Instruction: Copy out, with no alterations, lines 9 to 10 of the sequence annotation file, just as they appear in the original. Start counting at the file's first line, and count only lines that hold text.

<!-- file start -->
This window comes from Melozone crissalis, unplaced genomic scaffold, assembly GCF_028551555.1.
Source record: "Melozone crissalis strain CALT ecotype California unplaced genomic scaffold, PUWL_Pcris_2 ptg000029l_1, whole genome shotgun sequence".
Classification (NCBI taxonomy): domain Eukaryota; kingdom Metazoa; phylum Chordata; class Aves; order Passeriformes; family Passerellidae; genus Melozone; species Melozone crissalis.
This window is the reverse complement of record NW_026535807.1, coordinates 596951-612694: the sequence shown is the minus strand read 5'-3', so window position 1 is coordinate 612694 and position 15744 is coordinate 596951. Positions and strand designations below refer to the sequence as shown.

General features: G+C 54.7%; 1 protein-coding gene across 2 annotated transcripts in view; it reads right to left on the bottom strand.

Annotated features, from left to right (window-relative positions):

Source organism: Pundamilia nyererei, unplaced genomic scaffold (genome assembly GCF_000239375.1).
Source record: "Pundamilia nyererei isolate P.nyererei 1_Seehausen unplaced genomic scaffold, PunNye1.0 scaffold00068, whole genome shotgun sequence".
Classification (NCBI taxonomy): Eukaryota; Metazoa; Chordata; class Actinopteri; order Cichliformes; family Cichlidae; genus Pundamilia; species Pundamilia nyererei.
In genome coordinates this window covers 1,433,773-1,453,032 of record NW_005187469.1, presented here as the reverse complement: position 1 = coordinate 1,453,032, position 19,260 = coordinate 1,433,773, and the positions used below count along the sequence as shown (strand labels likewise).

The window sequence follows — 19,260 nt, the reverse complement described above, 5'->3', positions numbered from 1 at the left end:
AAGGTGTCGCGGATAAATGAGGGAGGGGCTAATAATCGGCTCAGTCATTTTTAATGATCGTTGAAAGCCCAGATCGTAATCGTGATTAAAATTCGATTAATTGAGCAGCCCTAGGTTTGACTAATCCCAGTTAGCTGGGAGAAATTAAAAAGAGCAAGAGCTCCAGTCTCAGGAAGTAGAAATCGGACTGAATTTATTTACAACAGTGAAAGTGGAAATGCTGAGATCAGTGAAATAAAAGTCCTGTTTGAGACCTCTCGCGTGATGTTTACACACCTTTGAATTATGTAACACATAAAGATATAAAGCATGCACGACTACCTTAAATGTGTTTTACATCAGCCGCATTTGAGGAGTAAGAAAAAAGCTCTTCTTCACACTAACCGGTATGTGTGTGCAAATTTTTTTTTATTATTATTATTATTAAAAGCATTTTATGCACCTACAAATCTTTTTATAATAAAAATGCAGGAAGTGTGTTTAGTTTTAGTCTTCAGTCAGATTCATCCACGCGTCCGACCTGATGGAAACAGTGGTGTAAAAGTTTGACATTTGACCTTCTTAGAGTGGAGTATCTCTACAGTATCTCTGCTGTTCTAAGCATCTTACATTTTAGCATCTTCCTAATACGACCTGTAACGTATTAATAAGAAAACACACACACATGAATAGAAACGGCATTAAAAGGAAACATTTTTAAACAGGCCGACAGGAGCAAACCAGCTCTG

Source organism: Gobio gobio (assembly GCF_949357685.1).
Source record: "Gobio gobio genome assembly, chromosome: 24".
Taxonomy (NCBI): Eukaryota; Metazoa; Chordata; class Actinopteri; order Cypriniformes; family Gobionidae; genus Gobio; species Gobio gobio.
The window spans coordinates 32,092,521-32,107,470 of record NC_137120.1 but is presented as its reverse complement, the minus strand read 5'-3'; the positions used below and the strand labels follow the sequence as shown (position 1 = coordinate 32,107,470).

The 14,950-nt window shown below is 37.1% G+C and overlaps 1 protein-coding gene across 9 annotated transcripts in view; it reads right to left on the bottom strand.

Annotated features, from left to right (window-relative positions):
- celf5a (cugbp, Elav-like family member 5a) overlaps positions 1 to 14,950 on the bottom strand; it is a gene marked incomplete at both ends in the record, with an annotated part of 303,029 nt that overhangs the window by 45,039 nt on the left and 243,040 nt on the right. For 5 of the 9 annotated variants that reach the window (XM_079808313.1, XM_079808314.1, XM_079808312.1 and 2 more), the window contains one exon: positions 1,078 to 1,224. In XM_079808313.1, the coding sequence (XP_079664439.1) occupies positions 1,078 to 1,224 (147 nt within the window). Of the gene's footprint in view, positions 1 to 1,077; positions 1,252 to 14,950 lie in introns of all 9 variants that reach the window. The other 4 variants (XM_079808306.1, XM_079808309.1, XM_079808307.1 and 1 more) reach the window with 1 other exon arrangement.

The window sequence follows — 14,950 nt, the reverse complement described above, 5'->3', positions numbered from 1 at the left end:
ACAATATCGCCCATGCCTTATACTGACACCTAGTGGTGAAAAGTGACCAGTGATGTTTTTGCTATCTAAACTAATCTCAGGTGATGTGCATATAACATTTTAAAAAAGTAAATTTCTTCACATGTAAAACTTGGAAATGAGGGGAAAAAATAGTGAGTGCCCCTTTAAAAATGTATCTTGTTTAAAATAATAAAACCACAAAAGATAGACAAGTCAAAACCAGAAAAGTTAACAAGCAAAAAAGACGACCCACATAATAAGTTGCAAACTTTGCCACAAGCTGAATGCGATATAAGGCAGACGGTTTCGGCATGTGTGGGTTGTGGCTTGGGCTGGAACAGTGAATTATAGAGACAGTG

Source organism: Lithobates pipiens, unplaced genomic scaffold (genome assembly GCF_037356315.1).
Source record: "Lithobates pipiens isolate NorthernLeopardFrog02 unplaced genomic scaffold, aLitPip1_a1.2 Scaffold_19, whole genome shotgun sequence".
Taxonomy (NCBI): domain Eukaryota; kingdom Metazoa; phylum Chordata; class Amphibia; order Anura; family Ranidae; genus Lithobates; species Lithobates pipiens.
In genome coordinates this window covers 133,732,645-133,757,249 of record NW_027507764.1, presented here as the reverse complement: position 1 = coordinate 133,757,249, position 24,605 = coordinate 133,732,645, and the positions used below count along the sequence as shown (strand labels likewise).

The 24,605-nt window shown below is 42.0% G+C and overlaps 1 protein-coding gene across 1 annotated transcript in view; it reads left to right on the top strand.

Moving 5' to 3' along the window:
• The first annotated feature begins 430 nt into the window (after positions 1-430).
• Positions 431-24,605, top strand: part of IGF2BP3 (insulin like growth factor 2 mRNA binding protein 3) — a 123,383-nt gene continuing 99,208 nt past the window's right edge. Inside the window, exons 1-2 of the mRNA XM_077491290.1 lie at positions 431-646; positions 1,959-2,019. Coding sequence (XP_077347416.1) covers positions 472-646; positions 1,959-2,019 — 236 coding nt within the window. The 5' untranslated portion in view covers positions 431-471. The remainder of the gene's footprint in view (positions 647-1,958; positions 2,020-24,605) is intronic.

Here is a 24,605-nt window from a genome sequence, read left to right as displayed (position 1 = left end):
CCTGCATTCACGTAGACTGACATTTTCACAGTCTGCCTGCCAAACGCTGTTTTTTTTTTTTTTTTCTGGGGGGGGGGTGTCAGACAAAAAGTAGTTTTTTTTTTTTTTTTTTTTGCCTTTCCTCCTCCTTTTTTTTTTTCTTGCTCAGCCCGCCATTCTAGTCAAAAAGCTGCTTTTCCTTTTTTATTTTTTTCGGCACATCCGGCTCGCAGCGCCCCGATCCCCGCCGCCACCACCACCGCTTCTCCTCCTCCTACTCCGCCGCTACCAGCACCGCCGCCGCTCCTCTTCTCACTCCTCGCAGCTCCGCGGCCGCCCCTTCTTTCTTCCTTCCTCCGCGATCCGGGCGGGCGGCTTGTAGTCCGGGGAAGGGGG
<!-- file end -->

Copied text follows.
Classification (NCBI taxonomy): Eukaryota; Metazoa; Chordata; class Actinopteri; order Cichliformes; family Cichlidae; genus Pundamilia; species Pundamilia nyererei.
In genome coordinates this window covers 1,433,773-1,453,032 of record NW_005187469.1, presented here as the reverse complement: position 1 = coordinate 1,453,032, position 19,260 = coordinate 1,433,773, and the positions used below count along the sequence as shown (strand labels likewise).